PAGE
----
Pastor David Hooks remembers the talk in Idabel when he planted a church there in 2002. People wanted to know why he, an African American, was Southern Baptist.

Walter Wilson, African American ministry partner with Oklahoma Baptists, at podium, and David Hooks, president of the Oklahoma African American Fellowship, second from right, join other African American leaders at the spring board meeting of the National African Fellowship of the Southern Baptist Convention. Submitted photo

“I had to tell the people of my church, ‘We’re not going for what we can get, we have a lot to offer,’” Hooks said. “Number one, this is where God is leading us, and I knew it was a God thing. But also, I had to make sure people understood that when we’ve got our hand out, it’s not for them to put something in it; it’s so that they can take out of our hand what we have.

“We have a lot to offer. And just in that area (Idabel), it gave us the ability to build some relationships.”

Hooks is the newly-appointed president of the Oklahoma African American Fellowship of the Southern Baptist Convention, and since 2008 has pastored Oklahoma City, Bryant Avenue, a racially-diverse congregation with a pre-COVID average worship attendance of 100.

Hooks was one of 21 African American pastors involved in Southern Baptist ministry in Oklahoma when Walter Wilson became African American ministry partner with Oklahoma Baptists in 2017.

Wilson, tasked with increasing African American involvement in the state convention, believes ethnic inclusion is a key aspect of Gospel outreach.

“You have to realize we only serve one God, and we have to do this together,” Wilson said. “God set it up that way.”

Through intentional initiatives in cooperation with other leaders, Wilson has attracted an additional 52 African American pastors. Today, 73 African American pastors are involved with Oklahoma Baptists, and perhaps five more are petitioning to join, Wilson said.

“My goal is to have 100 African American churches participating, actually participating, with the convention by the end of this year,” said Wilson, who pastors Lawton, Friendship.

Todd Fisher, executive director-treasurer of Oklahoma Baptists, appreciates the growth.

“The Lord is truly at work among Oklahoma Baptists, and one of the areas we see that is in the encouraging growth of churches connected to the Oklahoma African American Fellowship,” Fisher said. “I am deeply thankful for this godly group of pastors and leaders who are advancing the Gospel, and for my friend and brother Walter Wilson, who is doing remarkable ministry work.”

Wilson has encouraged African American participation by involving them in the work and ministry of the convention while offering initiatives that address pertinent needs.

“Inclusiveness was a big key,” Wilson said. “I planned to populate our committees and boards (with more African American males and females) … and they agreed with me, the convention did. You know, Southern Baptist life is driven by committees. We populated the boards.”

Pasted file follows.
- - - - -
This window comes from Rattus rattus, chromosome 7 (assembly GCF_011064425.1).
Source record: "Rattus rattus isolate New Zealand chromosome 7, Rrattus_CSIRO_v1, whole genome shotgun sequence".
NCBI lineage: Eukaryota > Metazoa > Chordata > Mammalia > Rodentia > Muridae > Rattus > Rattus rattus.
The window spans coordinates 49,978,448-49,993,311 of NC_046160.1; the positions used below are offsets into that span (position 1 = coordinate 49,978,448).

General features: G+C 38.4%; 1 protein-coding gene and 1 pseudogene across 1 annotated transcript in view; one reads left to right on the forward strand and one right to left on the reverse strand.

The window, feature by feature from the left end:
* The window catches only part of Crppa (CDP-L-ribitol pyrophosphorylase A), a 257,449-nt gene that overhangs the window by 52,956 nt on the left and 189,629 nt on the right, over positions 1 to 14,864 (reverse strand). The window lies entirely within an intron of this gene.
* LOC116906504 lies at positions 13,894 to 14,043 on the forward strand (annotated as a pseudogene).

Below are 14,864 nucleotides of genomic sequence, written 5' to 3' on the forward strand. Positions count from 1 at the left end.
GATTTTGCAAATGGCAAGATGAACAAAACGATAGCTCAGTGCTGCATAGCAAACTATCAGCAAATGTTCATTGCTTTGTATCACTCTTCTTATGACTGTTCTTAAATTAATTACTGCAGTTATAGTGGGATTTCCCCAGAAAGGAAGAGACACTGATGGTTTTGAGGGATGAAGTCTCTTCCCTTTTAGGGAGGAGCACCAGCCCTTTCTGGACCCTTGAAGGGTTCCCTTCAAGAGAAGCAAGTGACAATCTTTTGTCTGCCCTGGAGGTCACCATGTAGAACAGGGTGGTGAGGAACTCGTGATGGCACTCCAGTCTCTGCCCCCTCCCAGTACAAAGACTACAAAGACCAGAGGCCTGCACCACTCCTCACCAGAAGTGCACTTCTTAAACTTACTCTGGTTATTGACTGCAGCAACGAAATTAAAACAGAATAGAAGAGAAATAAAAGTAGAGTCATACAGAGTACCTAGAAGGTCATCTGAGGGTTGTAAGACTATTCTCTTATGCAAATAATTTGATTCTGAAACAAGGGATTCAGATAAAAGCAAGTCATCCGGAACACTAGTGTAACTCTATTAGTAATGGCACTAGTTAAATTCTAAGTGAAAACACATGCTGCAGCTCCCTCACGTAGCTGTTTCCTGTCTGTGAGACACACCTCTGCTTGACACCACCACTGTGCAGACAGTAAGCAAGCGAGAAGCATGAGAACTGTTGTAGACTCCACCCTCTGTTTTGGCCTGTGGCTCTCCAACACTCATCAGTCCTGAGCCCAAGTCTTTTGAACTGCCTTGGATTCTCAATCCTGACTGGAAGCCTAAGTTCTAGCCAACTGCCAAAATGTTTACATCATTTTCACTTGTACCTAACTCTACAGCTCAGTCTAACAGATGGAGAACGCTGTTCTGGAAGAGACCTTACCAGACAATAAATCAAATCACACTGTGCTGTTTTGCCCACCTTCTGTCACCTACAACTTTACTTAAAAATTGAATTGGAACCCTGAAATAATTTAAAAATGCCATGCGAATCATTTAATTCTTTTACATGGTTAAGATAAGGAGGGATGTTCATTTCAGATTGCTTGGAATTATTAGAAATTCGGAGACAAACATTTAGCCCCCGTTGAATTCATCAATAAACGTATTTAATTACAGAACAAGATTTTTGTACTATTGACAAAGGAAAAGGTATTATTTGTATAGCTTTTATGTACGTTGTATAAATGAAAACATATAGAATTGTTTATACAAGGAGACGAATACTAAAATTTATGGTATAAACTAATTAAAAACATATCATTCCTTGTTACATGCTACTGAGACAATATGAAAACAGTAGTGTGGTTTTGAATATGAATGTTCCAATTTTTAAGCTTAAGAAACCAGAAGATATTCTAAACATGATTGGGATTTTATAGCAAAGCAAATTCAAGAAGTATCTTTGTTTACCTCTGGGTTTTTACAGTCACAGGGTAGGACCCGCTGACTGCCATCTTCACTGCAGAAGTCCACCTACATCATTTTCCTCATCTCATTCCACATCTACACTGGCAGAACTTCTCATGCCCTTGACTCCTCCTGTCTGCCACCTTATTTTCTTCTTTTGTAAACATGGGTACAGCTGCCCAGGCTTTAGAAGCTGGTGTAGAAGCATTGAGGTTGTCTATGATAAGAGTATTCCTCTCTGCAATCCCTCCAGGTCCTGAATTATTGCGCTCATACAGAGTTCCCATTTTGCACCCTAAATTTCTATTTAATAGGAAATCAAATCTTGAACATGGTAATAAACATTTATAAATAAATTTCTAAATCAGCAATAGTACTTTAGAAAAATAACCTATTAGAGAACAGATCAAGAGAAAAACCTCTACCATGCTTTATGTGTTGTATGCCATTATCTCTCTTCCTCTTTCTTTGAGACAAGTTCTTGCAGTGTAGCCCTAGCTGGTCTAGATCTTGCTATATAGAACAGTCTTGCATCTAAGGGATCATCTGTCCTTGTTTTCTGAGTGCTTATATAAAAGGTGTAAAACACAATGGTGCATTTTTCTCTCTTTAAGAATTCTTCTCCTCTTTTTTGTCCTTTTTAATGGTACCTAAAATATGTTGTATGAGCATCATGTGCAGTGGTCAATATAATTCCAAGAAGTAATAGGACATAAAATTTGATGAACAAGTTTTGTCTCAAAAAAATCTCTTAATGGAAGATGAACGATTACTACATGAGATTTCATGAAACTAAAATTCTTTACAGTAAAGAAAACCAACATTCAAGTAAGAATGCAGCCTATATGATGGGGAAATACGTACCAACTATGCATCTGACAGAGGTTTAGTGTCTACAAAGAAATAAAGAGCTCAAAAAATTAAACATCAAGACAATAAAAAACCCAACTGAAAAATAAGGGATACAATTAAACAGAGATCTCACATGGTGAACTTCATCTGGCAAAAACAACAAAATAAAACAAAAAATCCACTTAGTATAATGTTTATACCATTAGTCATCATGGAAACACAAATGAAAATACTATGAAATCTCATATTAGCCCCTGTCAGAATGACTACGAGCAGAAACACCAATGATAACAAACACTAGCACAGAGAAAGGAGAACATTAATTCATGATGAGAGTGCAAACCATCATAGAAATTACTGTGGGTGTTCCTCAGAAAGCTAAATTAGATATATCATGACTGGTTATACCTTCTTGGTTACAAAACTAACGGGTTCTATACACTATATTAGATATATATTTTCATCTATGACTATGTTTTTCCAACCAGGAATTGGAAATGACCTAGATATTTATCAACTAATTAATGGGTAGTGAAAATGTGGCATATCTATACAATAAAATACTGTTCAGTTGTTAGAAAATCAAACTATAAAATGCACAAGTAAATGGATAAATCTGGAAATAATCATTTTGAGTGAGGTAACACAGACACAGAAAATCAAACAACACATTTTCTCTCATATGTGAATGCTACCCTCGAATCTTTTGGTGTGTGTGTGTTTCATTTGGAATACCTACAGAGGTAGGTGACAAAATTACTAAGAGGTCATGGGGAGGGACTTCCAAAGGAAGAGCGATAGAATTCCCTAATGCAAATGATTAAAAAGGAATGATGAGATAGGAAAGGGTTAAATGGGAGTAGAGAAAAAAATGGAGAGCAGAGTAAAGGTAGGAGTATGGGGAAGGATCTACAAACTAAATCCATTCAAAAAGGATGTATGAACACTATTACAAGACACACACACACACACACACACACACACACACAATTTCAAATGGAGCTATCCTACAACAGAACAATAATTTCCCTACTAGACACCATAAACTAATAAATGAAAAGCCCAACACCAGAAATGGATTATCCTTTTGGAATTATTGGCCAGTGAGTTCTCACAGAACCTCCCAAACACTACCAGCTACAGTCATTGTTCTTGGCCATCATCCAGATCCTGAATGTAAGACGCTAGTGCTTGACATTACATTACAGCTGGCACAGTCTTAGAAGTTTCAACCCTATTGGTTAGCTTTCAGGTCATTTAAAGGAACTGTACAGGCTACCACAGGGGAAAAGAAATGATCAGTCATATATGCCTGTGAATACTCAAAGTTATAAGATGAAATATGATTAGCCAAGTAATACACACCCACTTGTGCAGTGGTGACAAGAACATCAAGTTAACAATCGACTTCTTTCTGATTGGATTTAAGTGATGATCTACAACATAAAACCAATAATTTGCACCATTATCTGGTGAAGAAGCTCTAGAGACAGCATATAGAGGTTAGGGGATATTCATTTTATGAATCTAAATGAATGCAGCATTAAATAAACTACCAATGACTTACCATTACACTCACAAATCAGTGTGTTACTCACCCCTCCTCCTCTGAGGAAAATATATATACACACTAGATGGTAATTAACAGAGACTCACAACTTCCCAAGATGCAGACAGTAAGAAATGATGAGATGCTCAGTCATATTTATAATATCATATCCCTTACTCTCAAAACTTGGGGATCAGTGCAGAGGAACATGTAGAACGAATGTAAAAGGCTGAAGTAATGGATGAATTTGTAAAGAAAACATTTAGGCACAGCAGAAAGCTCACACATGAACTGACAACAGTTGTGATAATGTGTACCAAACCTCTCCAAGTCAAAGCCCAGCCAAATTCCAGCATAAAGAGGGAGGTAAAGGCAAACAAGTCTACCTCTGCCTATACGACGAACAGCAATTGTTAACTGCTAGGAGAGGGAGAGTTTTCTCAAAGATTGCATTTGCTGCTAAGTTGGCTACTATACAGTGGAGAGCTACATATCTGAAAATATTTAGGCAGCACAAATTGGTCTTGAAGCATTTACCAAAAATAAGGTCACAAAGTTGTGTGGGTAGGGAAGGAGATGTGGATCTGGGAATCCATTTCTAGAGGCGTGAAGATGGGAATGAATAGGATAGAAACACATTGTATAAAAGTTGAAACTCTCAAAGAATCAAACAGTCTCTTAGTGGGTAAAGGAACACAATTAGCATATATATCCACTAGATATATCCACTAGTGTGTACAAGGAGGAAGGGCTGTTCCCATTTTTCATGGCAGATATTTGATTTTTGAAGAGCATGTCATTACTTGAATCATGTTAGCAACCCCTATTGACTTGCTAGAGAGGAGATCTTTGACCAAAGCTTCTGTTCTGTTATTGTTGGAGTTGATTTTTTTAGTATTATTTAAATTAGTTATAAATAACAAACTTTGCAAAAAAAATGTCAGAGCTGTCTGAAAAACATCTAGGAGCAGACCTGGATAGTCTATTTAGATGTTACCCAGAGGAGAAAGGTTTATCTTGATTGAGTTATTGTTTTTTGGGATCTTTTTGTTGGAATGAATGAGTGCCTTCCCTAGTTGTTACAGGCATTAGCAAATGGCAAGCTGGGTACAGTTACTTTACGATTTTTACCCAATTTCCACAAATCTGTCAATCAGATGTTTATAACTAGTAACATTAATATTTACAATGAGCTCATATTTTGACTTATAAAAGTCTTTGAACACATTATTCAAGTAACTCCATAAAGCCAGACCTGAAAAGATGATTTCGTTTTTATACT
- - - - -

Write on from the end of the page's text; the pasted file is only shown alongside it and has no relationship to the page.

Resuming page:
African Americans were attracted because they saw others who look like them at the table, Wilson said.

“The other part was just letting them know what we offer,” including affordable educational enrichment through the Robert Haskins School of Christian Ministry, where Wilson developed an African American educational track with Black teachers.

African Americans began seeking statewide office among Oklahoma Baptists, began attending conferences at Falls Creek, giving to the Cooperative Program and supporting more fully the work of the convention.

“Pastors started asking how they could be involved,” Wilson said.

He added that outreach during the early days of the COVID-19 pandemic—when Oklahoma Baptists worked with Southern Baptist and non-Southern Baptist pastors to set up online giving and worship—also attracted pastors.

Many need to see that the Body of Christ expands beyond ethnic boundaries, Wilson said.

“We need to let the world see that the Gospel has no color. The soul has no color,” he said. “If we are going to reside in heaven together, we’ve got to learn to work together here.

“It’s really important to me, as a pastor, and as the director of African American ministries for our convention, that they see that (while) we know there are problems out there, there are some brothers and sisters who really mean brother and sisterly love.”

Hooks is encouraging full engagement in Oklahoma Baptist life.

“We are really encouraging our churches to be involved. Because, you’ve got to be at the table, and you can’t just be at the table when there’s something for you, or you perceive there’s something for you.

“When you participate, you build relationships. You get to know people and people get to know you, and it makes all the difference in the world,” he said.

When Hooks was called to Bryant Avenue, the congregation was majority white with only three Black members, he said. Today, he describes the church as nearly evenly comprised of Blacks and whites.

“I knew God brought me there. I knew why He brought me there, and it wasn’t to turn Bryant into a Black church or a white church. It was to turn it into (what) the Body of Christ would look like, together,” Hooks said. “People come in and they look at us, and they say, this is how it’s supposed to be.”